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Cow Engineered to Make Hypoallergenic Whey-Free Milk

The milk could help infants who develop an allergic response to whey, but it also holds more of a non-whey protein called casein, which is also responsible for allergies



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People allergic to whey may be able to drink newly engineered milk without the unpleasant digestive consequences, according to research released October 1.

A team of New Zealand researchers genetically engineered a cow named Daisy to produce milk free of β-lactoglobulin protein that can cause allergic skin, digestive and respiratory reactions predominantly in infants.

"Since the protein is not produced in human milk, it's not surprising that this protein may be recognized as a foreign protein in infants and cause allergies," study author and scientist at AgResearch in New Zealand Stefan Wagner told LiveScience.

Studies show that about 1 in 12 infants develops an allergic response to whey, but most infants are able to outgrow their allergy.

For decades, food manufacturers have broken up whey protein, a mix of about 10 proteins including β-lactoglobulin, in milk products through a process called hydrolysis in an effort to decrease its allergenicity. [9 Weirdest Allergies]

"Infant formula uses hydrolyzed milk, which is supposed to be much less allergenic, but there is still residual risk to exposure of allergies," Wagner said.

Some outside researchers expressed concern because while the milk produced by Daisy does show much less β-lactoglobulin, it held more of a non-whey protein called casein, which is also responsible for allergies. "We wouldn't think that this has any relevance to milk allergy; whey protein is one of many, many proteins that people can be allergic to," said Robert Wood, allergy and immunology chief at The Johns Hopkins Hospital, who was not involved in the new research. 

Making Daisy

So instead of relying on manufacturing methods, the researchers focused on getting the source material free of whey.

To decrease whey in milk directly, the New Zealand group created a cow free of β-lactoglobulin. To do so, they combined two tools: Nuclear transfer, a technique established during the days of cloning the famous Dolly sheep; and RNA interference, a technique relatively new for livestock used to shut down genes.

The researchers inserted a DNA fragment into cow somatic cell lines, or those not inherited, for cow-lactating tissues; this DNA element shuts down production of β-lactoglobulin in lactating tissues. Researchers then transferred the transgenic nuclei into unfertilized egg cells that, when stimulated, became embryos that were implanted into cows — a total of 57 cloned cow embryos. [Genetics by the Numbers: 10 Tantalizing Tales]

The process resulted in five pregnancies — one of which was terminated to collect cells. Of the four remaining pregnancies, one resulted in offspring.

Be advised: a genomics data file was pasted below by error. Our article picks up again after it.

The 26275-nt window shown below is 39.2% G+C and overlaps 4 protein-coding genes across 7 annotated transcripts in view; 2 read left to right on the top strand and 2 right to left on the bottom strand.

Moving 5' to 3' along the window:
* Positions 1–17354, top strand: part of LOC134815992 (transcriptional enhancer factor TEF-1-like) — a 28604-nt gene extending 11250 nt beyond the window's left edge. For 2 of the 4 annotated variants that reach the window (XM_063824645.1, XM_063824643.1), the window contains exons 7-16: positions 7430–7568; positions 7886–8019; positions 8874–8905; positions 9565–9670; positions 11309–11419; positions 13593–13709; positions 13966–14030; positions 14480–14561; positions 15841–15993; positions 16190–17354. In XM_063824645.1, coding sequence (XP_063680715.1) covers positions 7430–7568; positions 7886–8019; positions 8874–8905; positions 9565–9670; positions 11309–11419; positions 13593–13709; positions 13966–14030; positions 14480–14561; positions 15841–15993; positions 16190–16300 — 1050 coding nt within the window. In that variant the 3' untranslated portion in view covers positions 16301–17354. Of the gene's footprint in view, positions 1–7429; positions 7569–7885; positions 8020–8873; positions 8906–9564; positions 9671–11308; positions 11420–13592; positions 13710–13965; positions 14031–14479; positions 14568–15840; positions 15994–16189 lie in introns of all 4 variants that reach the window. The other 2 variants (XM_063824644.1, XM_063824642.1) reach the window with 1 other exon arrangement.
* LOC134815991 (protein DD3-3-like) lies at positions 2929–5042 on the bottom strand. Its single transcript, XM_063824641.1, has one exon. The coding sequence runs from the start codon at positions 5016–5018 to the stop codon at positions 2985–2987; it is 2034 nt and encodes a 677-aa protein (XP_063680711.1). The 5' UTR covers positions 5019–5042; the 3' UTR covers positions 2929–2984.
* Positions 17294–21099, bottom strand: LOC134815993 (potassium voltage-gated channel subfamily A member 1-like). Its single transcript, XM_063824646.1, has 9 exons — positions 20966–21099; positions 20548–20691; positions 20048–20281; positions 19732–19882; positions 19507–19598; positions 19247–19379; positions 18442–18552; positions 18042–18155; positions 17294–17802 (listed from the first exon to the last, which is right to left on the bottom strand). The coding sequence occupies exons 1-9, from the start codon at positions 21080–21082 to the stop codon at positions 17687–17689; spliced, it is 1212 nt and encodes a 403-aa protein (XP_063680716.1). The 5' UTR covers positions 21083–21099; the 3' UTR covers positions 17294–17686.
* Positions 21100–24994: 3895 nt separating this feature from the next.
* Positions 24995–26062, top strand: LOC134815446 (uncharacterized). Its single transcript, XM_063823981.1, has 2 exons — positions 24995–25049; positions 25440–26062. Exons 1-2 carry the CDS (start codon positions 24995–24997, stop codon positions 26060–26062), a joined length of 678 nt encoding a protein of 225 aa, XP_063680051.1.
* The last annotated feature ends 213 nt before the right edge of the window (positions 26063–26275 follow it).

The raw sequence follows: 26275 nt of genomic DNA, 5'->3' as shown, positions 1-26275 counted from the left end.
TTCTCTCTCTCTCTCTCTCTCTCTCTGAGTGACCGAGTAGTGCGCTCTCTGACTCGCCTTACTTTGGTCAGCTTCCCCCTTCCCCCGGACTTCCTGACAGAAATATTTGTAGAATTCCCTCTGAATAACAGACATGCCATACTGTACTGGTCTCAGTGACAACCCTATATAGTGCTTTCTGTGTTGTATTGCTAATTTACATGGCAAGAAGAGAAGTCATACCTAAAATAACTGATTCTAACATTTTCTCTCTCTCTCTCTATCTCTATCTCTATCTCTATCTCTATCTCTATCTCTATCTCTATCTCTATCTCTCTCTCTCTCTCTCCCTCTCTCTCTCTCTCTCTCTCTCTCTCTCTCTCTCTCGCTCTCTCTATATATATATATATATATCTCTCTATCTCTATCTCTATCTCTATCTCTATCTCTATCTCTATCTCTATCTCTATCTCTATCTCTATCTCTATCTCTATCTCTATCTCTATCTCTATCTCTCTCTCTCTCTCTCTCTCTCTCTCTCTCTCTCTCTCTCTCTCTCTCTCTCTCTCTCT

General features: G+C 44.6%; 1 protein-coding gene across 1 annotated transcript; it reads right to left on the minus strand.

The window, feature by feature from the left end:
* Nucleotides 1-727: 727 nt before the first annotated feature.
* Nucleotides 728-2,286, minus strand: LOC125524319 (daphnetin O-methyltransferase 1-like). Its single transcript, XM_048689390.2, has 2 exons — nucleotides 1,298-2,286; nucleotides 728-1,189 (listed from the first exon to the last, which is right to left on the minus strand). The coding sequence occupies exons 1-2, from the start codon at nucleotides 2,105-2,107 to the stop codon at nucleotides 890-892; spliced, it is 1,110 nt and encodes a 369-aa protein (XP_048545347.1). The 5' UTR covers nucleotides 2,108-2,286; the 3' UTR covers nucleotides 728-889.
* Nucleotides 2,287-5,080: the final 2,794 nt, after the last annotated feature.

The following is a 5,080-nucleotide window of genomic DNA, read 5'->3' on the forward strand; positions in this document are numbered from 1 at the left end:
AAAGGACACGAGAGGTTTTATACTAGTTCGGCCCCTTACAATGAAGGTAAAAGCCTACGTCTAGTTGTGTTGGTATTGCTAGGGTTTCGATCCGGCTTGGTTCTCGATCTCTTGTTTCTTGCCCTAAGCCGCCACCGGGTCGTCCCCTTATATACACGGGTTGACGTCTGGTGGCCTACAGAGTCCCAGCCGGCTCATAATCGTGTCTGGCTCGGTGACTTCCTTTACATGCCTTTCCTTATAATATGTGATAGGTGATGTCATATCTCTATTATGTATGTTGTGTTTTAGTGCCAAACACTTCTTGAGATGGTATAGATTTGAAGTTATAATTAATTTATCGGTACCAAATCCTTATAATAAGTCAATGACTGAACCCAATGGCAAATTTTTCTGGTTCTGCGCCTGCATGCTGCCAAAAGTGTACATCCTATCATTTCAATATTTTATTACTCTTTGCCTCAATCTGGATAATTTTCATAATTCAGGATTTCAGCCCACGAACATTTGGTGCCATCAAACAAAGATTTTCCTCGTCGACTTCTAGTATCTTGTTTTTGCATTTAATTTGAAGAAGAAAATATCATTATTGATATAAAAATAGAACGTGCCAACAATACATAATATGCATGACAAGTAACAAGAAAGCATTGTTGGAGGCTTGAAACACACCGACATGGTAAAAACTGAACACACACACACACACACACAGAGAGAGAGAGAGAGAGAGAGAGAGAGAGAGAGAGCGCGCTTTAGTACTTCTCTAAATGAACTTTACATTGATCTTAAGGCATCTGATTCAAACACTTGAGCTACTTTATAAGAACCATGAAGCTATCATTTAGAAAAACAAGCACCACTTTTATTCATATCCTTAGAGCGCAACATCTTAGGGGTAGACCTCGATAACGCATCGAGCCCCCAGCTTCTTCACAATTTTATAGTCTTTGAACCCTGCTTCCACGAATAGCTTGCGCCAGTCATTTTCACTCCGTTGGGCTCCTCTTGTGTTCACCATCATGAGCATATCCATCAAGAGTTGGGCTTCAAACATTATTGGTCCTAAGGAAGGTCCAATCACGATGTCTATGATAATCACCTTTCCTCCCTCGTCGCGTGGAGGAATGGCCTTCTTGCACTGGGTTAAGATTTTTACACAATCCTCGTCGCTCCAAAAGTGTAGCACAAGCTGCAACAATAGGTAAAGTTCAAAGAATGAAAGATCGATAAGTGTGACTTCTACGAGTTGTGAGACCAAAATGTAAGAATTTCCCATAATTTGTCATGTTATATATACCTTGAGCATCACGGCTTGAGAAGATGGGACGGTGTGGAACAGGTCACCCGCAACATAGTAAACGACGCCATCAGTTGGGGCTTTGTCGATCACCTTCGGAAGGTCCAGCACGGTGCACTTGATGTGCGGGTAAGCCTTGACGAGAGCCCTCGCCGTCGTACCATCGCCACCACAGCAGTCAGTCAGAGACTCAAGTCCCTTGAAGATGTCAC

The whey-reduced milk is years away from market, if it ever makes it to grocery shelves.

"We are nowhere near any clinical tests — what we are currently doing is to show that milk from our transgenic cow is indeed less allergenic," Wagner said.

A ways to go

But why go to all the bother of producing a transgenic cow when manufacturers can reduce whey in postproduction?

"When we process milk with heat or enzymes, we lose some of the nutrients that are essential to our body," Anower Jabed, who completed his doctoral work on the transgenic cow and is currently at the University of Aukland, told LiveScience. "It is a way to solve the problem where we don't have to process every time."

Daisy was born unable to produce the major allergen in whey, but also born four weeks prematurely, and, to the surprise of researchers, without a tail.

"We do have evidence that suggests that the lacking tail is due to an epigenetic defect (that affects gene expression rather than the genes themselves), and we believe it is not related to the genetic modification of the calf, but this must be backed up by more results," Wagner said.

The whey-reduced milk still contained other allergenic proteins and even increased casein, the main protein that coagulates to form cheese.

However, getting cows to produce hypoallergenic milk may be far-fetched, according to some researchers.

"While it's an interesting idea, that's not going to eliminate the allergies," said Hugh Sampson, an immunologist at Mount Sinai School of Medicine, who was not involved in the current study.

Because federal law says transgenic milk can't be consumed, the researchers aren't sure what it tastes like yet.

Jabed hopes that isn't the case in the future.

"When I started this project in 2007, it was my dream to see a hypoallergenic cow, I wish in the future we can produce (hypoallergenic) milk and market it and see it in store shelves," he said.

The journal the Proceedings of the National Academy of Science published the research.

Copyright 2012 LiveScience, a TechMediaNetwork company. All rights reserved. This material may not be published, broadcast, rewritten or redistributed.

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